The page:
Zipple - The Jewish Supersite






Events Calendar













Joke of the Week
Recipe of the Week
Quote of the Week
Tip of the Week




 





w.w.w. Zipple  

Click Here to Visit Artscroll.com!







Torah Portion


Home > Torah Portion > Dvar for Mishpatim



Dvar for Mishpatim
Exodus 21:1 - 24:18; 30:11-16
by Shlomo Ressler

In Parshat Mishpatim, the Torah goes through all the rules that govern our everyday lives. So detailed are these rules, that it even talks about seeing your ENEMY'S donkey carrying a heavy load, and how we must help (23:5). As Onkelus explains, we have to put away our hatred for the person, and help his donkey with its load. As Rabbi Liebowitz explains (in Majesty of Man) we have to learn to suspend our hatred toward the man, even though that hatred is totally justified (or else it would be wrong to hate, and the Torah wouldn't bring it up)! How can the Torah expect us to stop hating someone just long enough to help their donkey, and then go back to hating them again? And if the point is to help your enemy, why does the Torah find a case specifically involving the person's donkey, and not a case involving the 'evil' person himself?

One way to explain it is that it's human nature that the more we feel and care about something, the better we take care of it. However, too often we get caught up caring too much about our OWN feelings. This Mitzvah (commandment) is the ultimate exercise in working on this tendency. We may have a legitimate reason for feeling a certain way, but if it prevents us from doing what's right, we must suspend our feelings and do the right thing. This exercise in suspending our personal feelings is why the Torah uses a case of a 'hated' man. The donkey is used to make us realize that our actions and feelings toward others affect more then just them and us, but even those AROUND us, and can even affect our animals! Although we don't see it all the time, we affect our surroundings more then we know, which is something we need to be constantly aware of. The lesson from the Torah is that doing what's right sometimes means doing it for someone that's wrong, because you never know whom you'll change in the process!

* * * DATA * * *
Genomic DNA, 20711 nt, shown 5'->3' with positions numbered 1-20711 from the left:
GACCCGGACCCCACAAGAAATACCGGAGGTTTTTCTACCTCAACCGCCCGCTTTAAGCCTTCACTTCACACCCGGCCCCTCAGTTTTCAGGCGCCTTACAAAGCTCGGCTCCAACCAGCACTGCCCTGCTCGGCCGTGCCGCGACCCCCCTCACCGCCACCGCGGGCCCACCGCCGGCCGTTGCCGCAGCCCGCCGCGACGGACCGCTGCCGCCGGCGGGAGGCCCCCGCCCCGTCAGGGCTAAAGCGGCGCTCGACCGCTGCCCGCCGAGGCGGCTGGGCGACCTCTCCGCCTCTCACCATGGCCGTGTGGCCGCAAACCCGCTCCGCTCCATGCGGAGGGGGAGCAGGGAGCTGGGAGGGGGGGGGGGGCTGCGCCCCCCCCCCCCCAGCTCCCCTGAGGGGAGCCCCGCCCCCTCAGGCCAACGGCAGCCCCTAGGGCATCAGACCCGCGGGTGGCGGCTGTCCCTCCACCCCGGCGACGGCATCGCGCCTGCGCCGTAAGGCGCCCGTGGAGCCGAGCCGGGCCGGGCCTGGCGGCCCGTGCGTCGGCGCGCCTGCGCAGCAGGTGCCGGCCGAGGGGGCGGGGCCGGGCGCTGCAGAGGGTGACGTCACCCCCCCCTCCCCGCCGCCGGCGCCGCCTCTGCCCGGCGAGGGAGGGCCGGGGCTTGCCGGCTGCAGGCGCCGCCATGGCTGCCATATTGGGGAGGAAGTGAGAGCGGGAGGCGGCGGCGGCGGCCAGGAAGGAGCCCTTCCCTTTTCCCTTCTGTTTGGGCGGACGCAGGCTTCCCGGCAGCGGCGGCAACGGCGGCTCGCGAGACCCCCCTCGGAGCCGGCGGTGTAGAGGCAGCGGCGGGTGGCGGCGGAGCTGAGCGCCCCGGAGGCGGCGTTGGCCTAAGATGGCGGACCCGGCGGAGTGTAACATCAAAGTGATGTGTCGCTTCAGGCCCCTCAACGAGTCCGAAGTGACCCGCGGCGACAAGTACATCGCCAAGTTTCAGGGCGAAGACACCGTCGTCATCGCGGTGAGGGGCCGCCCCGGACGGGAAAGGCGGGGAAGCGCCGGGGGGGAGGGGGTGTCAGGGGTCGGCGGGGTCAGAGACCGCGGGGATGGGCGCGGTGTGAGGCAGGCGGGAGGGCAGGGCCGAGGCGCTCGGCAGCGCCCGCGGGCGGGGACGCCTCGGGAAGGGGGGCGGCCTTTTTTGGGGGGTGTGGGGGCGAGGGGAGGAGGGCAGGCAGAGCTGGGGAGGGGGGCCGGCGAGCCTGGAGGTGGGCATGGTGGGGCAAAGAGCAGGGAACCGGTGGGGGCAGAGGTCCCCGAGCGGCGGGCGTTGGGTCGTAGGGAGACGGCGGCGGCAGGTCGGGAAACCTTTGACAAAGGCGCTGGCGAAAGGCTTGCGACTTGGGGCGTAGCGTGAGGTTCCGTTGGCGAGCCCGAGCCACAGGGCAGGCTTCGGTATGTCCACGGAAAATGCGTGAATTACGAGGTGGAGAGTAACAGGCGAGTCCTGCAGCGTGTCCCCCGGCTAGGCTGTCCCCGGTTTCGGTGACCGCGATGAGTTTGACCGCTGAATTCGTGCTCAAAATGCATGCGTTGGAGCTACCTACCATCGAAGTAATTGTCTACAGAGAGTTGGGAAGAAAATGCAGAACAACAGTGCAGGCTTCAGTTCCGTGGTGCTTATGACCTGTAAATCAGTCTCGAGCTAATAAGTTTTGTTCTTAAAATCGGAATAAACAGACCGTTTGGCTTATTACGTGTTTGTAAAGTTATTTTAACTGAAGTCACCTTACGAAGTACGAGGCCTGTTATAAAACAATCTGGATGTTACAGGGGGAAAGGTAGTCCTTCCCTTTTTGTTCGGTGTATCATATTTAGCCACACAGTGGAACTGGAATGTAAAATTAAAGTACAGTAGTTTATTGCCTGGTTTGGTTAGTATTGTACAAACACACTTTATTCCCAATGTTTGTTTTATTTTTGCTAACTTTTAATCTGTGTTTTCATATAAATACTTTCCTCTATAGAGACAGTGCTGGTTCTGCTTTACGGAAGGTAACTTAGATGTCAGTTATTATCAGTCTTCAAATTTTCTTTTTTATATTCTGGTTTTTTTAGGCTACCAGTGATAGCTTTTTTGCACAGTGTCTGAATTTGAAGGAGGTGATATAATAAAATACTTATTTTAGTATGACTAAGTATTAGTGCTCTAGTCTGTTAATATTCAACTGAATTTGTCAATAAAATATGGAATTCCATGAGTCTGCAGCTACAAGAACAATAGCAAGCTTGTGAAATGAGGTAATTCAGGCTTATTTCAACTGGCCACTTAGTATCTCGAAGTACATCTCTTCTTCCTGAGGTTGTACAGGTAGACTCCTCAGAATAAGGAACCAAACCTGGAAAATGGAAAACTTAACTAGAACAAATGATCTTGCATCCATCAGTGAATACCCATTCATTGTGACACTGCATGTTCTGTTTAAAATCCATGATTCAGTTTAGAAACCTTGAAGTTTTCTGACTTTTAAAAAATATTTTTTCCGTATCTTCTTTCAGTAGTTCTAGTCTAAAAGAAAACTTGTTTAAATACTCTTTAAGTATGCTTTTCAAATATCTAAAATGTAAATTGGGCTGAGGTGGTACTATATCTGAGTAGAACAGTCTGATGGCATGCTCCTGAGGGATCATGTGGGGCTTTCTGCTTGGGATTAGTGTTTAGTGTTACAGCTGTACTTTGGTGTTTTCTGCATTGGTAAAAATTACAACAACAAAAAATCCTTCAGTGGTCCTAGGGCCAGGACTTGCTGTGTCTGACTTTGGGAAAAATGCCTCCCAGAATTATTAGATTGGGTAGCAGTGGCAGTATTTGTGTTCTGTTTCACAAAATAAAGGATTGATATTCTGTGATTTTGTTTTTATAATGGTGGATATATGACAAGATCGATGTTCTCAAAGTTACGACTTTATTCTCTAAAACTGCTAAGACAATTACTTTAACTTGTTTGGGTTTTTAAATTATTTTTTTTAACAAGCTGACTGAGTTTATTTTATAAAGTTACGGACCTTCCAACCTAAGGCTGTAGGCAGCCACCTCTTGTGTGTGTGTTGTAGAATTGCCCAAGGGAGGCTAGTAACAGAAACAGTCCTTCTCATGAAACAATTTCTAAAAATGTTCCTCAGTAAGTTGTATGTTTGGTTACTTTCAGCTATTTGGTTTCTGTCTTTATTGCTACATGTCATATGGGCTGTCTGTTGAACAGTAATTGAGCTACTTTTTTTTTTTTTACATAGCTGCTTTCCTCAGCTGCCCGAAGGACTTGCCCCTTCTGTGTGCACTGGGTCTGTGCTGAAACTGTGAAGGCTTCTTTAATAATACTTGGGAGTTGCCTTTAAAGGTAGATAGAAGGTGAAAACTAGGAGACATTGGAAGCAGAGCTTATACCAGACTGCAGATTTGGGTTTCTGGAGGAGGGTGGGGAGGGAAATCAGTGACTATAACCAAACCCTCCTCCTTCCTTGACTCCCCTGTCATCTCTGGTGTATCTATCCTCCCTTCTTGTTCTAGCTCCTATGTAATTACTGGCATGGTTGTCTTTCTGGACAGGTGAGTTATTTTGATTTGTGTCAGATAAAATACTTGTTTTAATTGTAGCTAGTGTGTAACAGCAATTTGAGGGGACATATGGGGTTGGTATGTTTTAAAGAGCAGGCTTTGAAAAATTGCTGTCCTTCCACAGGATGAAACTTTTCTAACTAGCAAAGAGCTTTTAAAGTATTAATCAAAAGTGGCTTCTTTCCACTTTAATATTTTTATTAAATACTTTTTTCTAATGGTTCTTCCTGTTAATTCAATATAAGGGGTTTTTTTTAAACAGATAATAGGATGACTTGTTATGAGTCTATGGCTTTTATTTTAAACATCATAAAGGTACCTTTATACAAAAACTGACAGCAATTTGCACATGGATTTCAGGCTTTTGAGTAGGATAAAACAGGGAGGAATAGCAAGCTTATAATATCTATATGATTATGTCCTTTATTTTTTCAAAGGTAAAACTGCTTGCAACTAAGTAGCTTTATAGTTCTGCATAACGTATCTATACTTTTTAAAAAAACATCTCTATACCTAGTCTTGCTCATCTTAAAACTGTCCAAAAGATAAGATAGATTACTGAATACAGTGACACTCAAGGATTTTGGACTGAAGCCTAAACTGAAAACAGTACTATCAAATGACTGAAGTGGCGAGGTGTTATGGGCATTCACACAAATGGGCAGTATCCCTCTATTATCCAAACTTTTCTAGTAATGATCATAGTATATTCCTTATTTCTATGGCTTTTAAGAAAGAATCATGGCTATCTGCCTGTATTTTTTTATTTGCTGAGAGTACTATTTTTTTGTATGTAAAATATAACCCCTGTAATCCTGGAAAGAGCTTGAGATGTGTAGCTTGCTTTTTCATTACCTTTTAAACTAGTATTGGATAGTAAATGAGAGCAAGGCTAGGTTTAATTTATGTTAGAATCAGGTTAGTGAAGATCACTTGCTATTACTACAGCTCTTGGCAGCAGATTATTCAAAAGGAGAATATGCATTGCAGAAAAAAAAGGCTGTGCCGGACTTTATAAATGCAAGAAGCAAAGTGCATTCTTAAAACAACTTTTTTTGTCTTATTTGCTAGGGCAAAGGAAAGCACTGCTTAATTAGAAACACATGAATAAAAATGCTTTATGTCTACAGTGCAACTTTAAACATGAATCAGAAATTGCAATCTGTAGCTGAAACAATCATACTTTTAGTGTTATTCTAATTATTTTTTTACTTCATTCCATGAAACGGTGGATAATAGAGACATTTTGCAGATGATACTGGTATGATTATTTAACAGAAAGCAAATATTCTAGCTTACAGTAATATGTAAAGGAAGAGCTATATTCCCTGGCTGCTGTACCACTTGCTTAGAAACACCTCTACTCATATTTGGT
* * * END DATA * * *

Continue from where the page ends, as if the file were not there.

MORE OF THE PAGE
Quotation of the Week (thanks to Shuli, again):
"Just because no one has been fortunate enough to realize what a gold mine you are, doesn't mean you shine any less." - Shuli's Jason

Have an amazingly terrific Shabbat!!!!!!


Shlomo Ressler












Israel

People & Cultures










About Zipple | Legal Stuff | Link to Us | Add Your URL | Advertising | Feedback | Contact Us